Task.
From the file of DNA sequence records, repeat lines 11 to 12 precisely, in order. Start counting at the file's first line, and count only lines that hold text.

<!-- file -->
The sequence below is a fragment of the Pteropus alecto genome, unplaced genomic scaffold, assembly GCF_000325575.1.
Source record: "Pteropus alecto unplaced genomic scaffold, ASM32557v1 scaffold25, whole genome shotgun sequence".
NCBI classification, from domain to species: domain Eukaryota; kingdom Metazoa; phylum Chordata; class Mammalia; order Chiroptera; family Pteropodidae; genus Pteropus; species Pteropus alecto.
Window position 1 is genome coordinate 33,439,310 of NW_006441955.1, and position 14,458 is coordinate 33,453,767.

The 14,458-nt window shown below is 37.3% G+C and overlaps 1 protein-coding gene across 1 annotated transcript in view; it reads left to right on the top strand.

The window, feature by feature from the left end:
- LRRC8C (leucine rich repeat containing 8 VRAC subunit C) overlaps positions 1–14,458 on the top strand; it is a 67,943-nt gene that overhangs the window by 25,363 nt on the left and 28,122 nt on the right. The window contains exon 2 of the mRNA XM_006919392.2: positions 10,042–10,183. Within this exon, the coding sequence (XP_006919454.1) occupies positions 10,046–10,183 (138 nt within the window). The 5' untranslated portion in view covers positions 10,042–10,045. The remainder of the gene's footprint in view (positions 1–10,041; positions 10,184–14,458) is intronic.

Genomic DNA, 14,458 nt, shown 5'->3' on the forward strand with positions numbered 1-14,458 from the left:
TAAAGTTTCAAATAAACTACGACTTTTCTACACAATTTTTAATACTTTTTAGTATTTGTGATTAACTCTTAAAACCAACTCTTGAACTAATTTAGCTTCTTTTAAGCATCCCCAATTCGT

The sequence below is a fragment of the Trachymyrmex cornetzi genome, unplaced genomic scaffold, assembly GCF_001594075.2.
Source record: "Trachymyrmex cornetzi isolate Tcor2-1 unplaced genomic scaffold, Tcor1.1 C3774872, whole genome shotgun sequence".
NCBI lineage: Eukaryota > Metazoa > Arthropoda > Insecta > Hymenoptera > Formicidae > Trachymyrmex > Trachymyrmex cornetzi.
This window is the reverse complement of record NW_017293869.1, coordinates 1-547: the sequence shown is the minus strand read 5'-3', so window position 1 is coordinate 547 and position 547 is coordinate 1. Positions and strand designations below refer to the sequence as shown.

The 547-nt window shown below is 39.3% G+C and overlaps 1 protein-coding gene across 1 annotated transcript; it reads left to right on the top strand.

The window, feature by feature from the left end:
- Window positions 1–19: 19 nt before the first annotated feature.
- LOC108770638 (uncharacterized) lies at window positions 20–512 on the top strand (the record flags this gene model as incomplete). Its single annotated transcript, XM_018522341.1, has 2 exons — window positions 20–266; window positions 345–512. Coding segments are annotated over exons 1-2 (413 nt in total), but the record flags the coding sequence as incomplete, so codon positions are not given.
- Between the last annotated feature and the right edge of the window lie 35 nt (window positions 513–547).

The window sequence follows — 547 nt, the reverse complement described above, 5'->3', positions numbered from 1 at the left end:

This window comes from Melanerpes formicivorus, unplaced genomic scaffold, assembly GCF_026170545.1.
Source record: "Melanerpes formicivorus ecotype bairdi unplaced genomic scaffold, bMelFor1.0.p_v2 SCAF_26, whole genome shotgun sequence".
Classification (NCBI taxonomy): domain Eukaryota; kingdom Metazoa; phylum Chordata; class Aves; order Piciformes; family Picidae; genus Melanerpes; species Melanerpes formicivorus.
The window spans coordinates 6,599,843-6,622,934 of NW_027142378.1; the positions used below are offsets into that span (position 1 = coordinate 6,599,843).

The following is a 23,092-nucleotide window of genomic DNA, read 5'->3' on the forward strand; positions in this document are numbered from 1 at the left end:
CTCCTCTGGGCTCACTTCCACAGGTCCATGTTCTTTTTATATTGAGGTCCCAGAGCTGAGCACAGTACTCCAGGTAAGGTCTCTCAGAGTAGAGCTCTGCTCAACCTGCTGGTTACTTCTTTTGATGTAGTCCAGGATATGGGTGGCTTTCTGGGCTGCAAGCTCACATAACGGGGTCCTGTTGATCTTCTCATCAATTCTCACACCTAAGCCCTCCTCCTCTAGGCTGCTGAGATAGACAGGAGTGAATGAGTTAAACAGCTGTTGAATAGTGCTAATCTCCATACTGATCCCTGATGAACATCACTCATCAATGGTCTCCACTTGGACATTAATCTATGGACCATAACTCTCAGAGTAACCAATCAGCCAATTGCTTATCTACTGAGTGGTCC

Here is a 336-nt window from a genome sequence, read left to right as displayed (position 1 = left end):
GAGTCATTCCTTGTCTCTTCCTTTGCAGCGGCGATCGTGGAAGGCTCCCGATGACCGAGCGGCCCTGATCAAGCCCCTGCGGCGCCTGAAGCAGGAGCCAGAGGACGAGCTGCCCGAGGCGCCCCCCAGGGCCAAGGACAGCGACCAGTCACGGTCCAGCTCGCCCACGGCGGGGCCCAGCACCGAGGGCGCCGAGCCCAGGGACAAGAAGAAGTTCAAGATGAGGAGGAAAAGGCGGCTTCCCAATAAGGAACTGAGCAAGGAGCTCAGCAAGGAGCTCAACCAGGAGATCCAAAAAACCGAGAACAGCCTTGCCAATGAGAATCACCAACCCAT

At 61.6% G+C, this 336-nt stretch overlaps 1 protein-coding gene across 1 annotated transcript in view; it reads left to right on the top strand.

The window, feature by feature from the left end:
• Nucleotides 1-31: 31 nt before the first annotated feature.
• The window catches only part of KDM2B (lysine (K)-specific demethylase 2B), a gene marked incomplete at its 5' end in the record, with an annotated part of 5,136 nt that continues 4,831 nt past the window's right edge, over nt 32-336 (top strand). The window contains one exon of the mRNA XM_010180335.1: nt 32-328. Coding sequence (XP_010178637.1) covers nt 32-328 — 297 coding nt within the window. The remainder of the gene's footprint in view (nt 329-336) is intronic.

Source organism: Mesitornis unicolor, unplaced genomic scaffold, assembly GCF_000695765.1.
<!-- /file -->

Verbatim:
Source record: "Trachymyrmex cornetzi isolate Tcor2-1 unplaced genomic scaffold, Tcor1.1 C3774872, whole genome shotgun sequence".
NCBI lineage: Eukaryota > Metazoa > Arthropoda > Insecta > Hymenoptera > Formicidae > Trachymyrmex > Trachymyrmex cornetzi.